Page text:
Time you'll never get back


on May 24, 2010 by Pam Grady

twelvereview.pngJoel Schumacher returns to the teen movie arena for the first time since The Lost Boys with Twelve, a ludicrous melodrama that makes his 1987 slice of vampire cheese look like high art. Adapted from a novel written by a 17 year old, the tale of Manhattan teenagers spinning toward tragedy (thanks to the usual confluence of drugs, alcohol, violence, absent parents, and desire to be popular) could be an alternative universe episode of Gossip Girl cross-fertilized with Bret Easton Ellis' greatest hits (there are shades of both Less Than Zero and American Psycho). For all of its surface gloss, it's a brutal and ugly misfire that nevertheless will sell tickets at the multiplex on the strength of the names in its large ensemble cast.

The connection to Gossip Girl is underlined by the presence of that series' star, Chace Crawford, here playing high school dropout and drug dealer White Mike. He sells pot but doesn't take drugs himself, and he resists moving Twelve, the highly addictive new designer drug, despite pressure from his supplier Lionel (Curtis "50 Cent" Jackson). Charlie (Jeremy Allen White), Mike's unstable cousin, is not so circumspect where the narcotic is concerned. Charlie is crazy and so is Claude (Billy Magnussen), older brother of geeky Chris (Rory Culkin), who decides to throw a big blow out party in an attempt to get in with the cool kids. Charlie, Chris, Twelve and the intersection between ghetto gangsters and Upper East Side rich teens is a recipe for a disaster as bloody as it is predictable.

There are far more characters than just these. Among them are Molly (Emma Roberts), the good girl who loves White Mike; Sara (Esti Ginzburg), the high school queen bee; Jessica (Emily Meade), the driven student who jeopardizes her future by falling under the sway of Twelve; and Hunter (Philip Ettinger), Mike White's best friend. They are all so thinly sketched that they're barely there. The focus of the movie, White Mike, remains a cipher. Only Chris comes across a real, flesh-and-blood personality, thanks to Culkin's grounded performance.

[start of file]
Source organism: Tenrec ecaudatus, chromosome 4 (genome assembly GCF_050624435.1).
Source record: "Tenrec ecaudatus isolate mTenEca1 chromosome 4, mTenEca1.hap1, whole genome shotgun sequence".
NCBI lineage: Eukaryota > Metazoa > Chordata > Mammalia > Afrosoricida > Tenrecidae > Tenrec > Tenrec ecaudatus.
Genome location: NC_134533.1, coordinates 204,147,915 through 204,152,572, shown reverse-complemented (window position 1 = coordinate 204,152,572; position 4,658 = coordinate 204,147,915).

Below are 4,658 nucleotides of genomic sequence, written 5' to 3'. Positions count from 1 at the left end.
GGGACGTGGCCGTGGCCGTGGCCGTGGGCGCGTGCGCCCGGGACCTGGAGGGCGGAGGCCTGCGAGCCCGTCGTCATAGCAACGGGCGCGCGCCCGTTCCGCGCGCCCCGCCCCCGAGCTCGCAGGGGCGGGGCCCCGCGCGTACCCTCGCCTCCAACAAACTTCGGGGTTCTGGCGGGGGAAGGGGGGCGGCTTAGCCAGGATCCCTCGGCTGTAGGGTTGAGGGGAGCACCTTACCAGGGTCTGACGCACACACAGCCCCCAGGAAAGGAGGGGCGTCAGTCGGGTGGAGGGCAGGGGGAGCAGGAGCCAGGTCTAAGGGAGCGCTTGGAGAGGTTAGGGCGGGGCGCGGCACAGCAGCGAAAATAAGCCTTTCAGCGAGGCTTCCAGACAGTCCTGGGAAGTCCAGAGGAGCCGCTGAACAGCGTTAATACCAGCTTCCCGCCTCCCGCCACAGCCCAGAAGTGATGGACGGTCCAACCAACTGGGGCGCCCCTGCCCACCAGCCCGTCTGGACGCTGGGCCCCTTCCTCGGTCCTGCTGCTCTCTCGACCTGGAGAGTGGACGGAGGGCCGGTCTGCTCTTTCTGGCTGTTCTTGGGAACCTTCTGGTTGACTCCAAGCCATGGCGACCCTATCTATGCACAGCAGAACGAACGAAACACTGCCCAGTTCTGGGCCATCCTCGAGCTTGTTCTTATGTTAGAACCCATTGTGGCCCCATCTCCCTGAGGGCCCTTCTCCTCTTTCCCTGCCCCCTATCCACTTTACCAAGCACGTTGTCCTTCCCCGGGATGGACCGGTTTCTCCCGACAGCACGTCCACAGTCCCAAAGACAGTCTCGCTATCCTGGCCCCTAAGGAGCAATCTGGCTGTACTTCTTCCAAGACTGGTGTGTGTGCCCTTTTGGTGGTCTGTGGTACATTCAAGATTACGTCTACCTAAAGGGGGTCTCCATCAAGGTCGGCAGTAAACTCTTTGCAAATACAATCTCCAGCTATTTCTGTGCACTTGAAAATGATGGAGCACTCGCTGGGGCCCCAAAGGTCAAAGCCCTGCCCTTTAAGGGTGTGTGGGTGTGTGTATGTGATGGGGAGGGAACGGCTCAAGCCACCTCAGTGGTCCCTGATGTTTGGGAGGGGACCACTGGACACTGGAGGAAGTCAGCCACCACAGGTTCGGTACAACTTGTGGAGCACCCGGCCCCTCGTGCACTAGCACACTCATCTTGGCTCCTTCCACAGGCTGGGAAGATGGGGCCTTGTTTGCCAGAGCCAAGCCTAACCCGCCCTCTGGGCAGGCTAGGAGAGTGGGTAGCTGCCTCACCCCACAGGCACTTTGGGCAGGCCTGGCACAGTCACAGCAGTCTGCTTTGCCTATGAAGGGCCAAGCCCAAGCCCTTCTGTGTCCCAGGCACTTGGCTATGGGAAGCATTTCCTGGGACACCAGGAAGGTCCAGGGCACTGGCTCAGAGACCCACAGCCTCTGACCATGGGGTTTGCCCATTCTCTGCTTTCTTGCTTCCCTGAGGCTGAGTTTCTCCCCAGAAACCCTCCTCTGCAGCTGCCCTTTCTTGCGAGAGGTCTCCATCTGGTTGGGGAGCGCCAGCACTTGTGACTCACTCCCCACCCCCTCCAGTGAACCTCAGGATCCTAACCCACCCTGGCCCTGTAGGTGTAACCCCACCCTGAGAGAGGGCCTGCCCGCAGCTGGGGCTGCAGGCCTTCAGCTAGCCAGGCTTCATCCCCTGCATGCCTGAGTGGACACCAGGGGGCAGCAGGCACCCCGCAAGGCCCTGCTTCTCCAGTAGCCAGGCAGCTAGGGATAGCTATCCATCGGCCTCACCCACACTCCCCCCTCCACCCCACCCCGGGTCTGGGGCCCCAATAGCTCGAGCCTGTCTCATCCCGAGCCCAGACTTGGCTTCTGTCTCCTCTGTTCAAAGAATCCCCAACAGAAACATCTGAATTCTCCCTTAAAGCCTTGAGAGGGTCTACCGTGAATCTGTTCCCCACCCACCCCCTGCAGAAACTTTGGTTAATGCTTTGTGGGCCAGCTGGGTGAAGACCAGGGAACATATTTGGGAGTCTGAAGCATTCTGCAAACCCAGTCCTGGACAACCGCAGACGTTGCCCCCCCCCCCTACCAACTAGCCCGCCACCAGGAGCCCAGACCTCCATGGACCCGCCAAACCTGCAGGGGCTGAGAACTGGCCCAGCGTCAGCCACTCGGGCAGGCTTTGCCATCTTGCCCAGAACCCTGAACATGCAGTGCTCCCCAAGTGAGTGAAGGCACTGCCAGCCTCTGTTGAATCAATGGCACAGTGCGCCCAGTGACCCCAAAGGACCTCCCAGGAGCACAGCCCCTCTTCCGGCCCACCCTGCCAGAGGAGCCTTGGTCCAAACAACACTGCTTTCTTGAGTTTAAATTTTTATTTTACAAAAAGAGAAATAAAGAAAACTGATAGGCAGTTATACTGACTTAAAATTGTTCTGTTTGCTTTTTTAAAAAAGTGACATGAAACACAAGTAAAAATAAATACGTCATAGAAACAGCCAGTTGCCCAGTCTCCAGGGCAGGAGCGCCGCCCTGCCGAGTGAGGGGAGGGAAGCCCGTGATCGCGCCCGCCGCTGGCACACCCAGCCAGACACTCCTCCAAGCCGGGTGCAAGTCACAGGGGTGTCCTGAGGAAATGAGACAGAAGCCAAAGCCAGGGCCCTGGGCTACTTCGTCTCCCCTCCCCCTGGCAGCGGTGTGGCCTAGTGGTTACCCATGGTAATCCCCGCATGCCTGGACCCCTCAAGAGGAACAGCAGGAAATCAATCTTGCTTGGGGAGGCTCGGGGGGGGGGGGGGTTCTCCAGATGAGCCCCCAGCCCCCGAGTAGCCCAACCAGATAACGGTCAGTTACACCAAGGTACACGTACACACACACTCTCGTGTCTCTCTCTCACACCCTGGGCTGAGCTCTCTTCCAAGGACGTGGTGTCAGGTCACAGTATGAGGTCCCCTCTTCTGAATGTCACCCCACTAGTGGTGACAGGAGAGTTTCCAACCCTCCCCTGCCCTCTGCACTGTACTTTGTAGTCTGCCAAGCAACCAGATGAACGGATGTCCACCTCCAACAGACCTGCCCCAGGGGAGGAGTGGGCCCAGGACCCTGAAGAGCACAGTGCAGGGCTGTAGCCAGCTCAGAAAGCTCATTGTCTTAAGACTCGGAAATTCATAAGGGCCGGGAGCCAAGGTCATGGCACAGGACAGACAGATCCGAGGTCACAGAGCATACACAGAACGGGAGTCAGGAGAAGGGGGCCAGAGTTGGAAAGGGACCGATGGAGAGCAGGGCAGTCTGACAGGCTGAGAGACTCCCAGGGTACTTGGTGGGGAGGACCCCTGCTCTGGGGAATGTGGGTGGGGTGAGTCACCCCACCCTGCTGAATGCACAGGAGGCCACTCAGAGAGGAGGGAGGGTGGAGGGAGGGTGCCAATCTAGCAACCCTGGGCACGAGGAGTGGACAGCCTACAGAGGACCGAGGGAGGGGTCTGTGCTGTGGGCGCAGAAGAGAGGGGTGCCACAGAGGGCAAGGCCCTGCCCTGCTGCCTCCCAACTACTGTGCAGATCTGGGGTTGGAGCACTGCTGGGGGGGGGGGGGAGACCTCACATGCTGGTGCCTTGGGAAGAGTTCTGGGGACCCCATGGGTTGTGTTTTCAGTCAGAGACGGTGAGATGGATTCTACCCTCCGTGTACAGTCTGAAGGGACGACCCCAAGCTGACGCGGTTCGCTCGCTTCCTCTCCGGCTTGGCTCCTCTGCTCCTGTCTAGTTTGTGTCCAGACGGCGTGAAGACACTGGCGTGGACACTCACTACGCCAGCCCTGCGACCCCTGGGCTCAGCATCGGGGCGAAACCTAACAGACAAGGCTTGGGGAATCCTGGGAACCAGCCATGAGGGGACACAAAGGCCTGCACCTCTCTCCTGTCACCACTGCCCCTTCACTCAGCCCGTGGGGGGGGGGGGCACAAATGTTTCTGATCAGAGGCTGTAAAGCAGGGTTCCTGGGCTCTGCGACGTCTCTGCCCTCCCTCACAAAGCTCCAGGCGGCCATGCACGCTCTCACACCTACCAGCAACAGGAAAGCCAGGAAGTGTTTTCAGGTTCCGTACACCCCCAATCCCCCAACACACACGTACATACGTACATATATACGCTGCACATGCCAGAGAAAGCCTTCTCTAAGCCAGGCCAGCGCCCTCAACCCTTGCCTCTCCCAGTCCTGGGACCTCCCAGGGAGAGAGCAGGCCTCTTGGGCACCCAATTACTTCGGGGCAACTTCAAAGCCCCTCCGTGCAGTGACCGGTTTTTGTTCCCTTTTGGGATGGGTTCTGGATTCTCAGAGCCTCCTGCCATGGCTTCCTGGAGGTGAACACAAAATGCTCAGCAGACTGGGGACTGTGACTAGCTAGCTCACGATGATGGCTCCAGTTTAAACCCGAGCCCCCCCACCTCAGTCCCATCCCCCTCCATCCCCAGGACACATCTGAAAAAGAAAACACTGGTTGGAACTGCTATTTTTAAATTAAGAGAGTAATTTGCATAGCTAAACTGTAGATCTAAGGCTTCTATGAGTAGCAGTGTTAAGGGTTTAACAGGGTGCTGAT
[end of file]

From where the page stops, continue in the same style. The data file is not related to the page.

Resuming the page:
Schumacher's Lost Boys star Kiefer Sutherland narrates in lines that screenwriter Jordan Melamed apparently lifted directly from Nick McDonnell's book. The voiceover is a howler, Sutherland's dry tone suggesting gravity when the words escaping his mouth are the definition of vacuous. The entire enterprise is just as vapid and not just because it portrays the lifestyle and lives of these spoiled, prematurely jaded children as so very empty. Without more full-bodied characters, it is impossible to care about what happens to any of them. And when melodrama descends into savage soap opera in Twelve's climactic scenes, it is flat-out unbelievable, even though catastrophe is a foregone conclusion.

Unlike The Lost Boys, there are no bloodsuckers in Twelve. Instead, it just sucks time: 98 minutes to be exact that you can never get back.

Distributor: Hannover House
Cast: Chace Crawford, Emma Roberts, Rory Culkin, Zoë Kravitz, Curtis "50 Cent" Jackson and Ellen Barkin
Director: Joel Schumacher
Screenwriter: Jordan Melamed
Producers: Sidonie Dumas, Ted Field, Charlie Corwin, Jordan Melamed and Bob Salerno
Genre: Drama
Rating: R for strong drug content, alcohol abuse, language, sexual material, brief nudity and some violence-all involving teens.
Running time: 98 min.
Release Date: July 2, 2010


Tags: Chace Crawford, Emma Roberts, Rory Culkin, Zoƫ Kravitz, Curtis "50 Cent" Jackson, Ellen Barkin, Joel Schumacher, Jordan Melamed, Sidonie Dumas, Ted Field, Charlie Corwin, Bob Salerno

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